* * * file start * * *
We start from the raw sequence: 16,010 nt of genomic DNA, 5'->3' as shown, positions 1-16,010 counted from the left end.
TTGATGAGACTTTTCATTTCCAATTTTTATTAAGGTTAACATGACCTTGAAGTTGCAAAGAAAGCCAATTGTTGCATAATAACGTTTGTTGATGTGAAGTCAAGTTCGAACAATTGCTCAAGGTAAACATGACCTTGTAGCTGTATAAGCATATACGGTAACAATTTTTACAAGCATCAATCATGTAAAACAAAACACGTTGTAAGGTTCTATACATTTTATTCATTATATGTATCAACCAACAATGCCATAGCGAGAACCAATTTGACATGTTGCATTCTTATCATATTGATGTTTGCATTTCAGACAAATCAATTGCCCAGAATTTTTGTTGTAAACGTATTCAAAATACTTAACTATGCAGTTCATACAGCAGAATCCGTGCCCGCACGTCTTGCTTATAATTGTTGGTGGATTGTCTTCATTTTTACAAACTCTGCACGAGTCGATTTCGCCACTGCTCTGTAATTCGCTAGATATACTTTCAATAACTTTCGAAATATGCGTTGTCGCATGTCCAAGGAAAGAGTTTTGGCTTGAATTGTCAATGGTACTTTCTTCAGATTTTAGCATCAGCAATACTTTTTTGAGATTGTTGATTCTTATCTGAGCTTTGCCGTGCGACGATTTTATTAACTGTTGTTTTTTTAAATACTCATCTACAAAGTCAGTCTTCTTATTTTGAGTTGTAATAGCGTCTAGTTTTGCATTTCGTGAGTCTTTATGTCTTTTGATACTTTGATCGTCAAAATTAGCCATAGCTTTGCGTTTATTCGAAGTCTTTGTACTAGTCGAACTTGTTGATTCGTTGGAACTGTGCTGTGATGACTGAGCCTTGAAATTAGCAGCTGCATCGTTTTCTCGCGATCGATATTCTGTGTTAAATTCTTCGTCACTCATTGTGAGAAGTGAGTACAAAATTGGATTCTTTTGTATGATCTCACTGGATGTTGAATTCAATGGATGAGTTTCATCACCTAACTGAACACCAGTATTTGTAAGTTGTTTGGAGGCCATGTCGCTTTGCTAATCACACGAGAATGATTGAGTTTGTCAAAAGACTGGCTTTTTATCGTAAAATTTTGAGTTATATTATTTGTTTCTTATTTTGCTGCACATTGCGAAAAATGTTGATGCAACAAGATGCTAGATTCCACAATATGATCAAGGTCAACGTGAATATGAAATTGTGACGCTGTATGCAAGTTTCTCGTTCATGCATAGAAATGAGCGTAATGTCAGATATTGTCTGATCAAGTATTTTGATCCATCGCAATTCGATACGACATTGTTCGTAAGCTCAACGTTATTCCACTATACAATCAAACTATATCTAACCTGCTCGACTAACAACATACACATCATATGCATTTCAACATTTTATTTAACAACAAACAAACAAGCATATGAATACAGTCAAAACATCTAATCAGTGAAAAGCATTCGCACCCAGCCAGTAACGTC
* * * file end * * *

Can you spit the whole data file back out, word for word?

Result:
We start from the raw sequence: 16,010 nt of genomic DNA, 5'->3' as shown, positions 1-16,010 counted from the left end.
TTGATGAGACTTTTCATTTCCAATTTTTATTAAGGTTAACATGACCTTGAAGTTGCAAAGAAAGCCAATTGTTGCATAATAACGTTTGTTGATGTGAAGTCAAGTTCGAACAATTGCTCAAGGTAAACATGACCTTGTAGCTGTATAAGCATATACGGTAACAATTTTTACAAGCATCAATCATGTAAAACAAAACACGTTGTAAGGTTCTATACATTTTATTCATTATATGTATCAACCAACAATGCCATAGCGAGAACCAATTTGACATGTTGCATTCTTATCATATTGATGTTTGCATTTCAGACAAATCAATTGCCCAGAATTTTTGTTGTAAACGTATTCAAAATACTTAACTATGCAGTTCATACAGCAGAATCCGTGCCCGCACGTCTTGCTTATAATTGTTGGTGGATTGTCTTCATTTTTACAAACTCTGCACGAGTCGATTTCGCCACTGCTCTGTAATTCGCTAGATATACTTTCAATAACTTTCGAAATATGCGTTGTCGCATGTCCAAGGAAAGAGTTTTGGCTTGAATTGTCAATGGTACTTTCTTCAGATTTTAGCATCAGCAATACTTTTTTGAGATTGTTGATTCTTATCTGAGCTTTGCCGTGCGACGATTTTATTAACTGTTGTTTTTTTAAATACTCATCTACAAAGTCAGTCTTCTTATTTTGAGTTGTAATAGCGTCTAGTTTTGCATTTCGTGAGTCTTTATGTCTTTTGATACTTTGATCGTCAAAATTAGCCATAGCTTTGCGTTTATTCGAAGTCTTTGTACTAGTCGAACTTGTTGATTCGTTGGAACTGTGCTGTGATGACTGAGCCTTGAAATTAGCAGCTGCATCGTTTTCTCGCGATCGATATTCTGTGTTAAATTCTTCGTCACTCATTGTGAGAAGTGAGTACAAAATTGGATTCTTTTGTATGATCTCACTGGATGTTGAATTCAATGGATGAGTTTCATCACCTAACTGAACACCAGTATTTGTAAGTTGTTTGGAGGCCATGTCGCTTTGCTAATCACACGAGAATGATTGAGTTTGTCAAAAGACTGGCTTTTTATCGTAAAATTTTGAGTTATATTATTTGTTTCTTATTTTGCTGCACATTGCGAAAAATGTTGATGCAACAAGATGCTAGATTCCACAATATGATCAAGGTCAACGTGAATATGAAATTGTGACGCTGTATGCAAGTTTCTCGTTCATGCATAGAAATGAGCGTAATGTCAGATATTGTCTGATCAAGTATTTTGATCCATCGCAATTCGATACGACATTGTTCGTAAGCTCAACGTTATTCCACTATACAATCAAACTATATCTAACCTGCTCGACTAACAACATACACATCATATGCATTTCAACATTTTATTTAACAACAAACAAACAAGCATATGAATACAGTCAAAACATCTAATCAGTGAAAAGCATTCGCACCCAGCCAGTAACGTC